GAO: Retail Drug Price Expenditures Have Nearly Doubled Since 1990s

Posted 19 December 2017 | By Zachary Brennan 

GAO: Retail Drug Price Expenditures Have Nearly Doubled Since 1990s

The US Government Accountability Office (GAO) on Tuesday released a new report on the pharmaceutical industry's sales and expenses related to research and development (R&D), noting that the amount of money people spend on prescription drugs has nearly doubled since the 1990s, mostly because of brand-name drugs.

Retail prescription drug expenditures were estimated to account for about 12% of total personal health care service spending in the US in 2015, up from about 7% through the 1990s, according to the 78-page report, which was the result of a request from Rep. Elijah Cummings (D-MD) and Sen. Bernie Sanders (D-VT) in November.

"Much of this growth was driven by use of expensive brand-name drugs, but price increases have been reported for some generic drugs as well," the report says.

GAO also highlights a rise in revenue over the last decade as companies' R&D expenses have slowly inched up while the federal government's tab for early research has actually declined.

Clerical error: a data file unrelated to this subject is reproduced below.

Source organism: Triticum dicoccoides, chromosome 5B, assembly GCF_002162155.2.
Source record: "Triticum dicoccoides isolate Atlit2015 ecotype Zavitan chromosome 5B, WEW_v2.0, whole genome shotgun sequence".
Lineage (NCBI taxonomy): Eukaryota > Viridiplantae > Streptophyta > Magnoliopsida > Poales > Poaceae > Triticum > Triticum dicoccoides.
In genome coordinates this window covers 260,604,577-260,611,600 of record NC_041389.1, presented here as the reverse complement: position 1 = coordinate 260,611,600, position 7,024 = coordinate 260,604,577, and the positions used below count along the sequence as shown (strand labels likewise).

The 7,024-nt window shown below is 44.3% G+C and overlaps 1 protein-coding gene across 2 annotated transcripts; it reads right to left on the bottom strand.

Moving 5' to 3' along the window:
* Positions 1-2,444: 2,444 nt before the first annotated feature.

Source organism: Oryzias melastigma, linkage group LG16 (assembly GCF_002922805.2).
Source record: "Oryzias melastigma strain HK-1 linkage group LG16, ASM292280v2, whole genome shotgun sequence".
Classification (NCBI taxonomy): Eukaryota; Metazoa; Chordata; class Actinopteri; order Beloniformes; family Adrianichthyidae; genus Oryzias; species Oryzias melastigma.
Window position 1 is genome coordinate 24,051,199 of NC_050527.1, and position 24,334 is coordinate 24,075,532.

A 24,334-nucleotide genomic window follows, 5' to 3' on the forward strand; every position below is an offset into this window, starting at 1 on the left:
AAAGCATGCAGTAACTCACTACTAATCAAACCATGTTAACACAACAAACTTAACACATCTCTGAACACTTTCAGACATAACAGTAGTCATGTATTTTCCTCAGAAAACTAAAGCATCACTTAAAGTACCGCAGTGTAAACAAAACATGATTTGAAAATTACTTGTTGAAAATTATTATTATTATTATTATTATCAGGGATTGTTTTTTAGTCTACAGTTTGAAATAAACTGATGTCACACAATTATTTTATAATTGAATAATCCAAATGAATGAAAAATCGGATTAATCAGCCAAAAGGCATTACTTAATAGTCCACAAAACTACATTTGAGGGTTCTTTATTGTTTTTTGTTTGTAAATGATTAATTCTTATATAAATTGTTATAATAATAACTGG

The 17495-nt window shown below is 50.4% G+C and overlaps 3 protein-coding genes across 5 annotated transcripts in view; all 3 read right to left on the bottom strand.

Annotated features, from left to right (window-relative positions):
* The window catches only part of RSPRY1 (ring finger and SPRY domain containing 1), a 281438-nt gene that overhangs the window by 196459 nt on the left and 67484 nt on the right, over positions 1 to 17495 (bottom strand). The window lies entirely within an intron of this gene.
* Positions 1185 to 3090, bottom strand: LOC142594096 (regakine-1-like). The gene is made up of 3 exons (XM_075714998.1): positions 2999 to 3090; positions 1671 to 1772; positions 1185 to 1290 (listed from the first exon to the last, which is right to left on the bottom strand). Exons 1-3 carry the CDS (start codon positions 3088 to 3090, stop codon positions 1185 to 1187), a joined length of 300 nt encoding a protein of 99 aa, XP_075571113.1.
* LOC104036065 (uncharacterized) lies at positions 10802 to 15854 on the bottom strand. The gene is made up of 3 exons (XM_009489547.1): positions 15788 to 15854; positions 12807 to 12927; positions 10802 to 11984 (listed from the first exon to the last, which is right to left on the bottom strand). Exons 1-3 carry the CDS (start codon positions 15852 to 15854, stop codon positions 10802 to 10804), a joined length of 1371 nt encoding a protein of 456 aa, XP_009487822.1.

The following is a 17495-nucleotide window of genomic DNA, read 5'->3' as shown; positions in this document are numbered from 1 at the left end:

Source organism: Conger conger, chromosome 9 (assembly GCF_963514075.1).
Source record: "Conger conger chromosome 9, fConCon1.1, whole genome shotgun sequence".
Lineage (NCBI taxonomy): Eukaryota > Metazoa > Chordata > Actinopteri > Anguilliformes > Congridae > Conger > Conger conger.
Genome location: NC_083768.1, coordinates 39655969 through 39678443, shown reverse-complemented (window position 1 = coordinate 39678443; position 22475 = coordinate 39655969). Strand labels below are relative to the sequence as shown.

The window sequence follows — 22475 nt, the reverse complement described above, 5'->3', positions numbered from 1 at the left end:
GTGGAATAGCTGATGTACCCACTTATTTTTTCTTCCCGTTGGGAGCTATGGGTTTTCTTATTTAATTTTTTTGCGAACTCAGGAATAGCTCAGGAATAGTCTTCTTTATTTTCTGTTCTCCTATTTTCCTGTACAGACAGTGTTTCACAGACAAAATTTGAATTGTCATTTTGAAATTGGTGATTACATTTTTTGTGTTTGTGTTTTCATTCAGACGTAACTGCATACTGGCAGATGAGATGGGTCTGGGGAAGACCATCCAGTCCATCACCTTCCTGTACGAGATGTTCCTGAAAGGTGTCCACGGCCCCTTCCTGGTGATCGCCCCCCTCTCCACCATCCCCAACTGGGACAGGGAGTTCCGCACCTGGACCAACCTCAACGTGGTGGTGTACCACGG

From 2006 to 2015, pharmaceutical companies' revenue increased from $534 billion to $775 billion (about 45%), with most of the growth occurring between 2006 and 2011, the report said.

From 2008 to 2014, industry's spend on R&D increased from $82 billion in 2008 to $89 billion in 2014, though federal spending for biomedical research, primarily funded through the National Institutes of Health, decreased 3.8% in real dollars from $27 billion in fiscal year 2008 to $26 billion in fiscal year 2014, according to GAO's analysis of federal survey data.

In terms of trends, research GAO reviewed "indicates that fewer competitors in the drug industry are associated with higher prices, particularly for generic drugs," the report said.

GAO Report: DRUG INDUSTRY: Profits, Research and Development Spending, and Merger and Acquisition Deals

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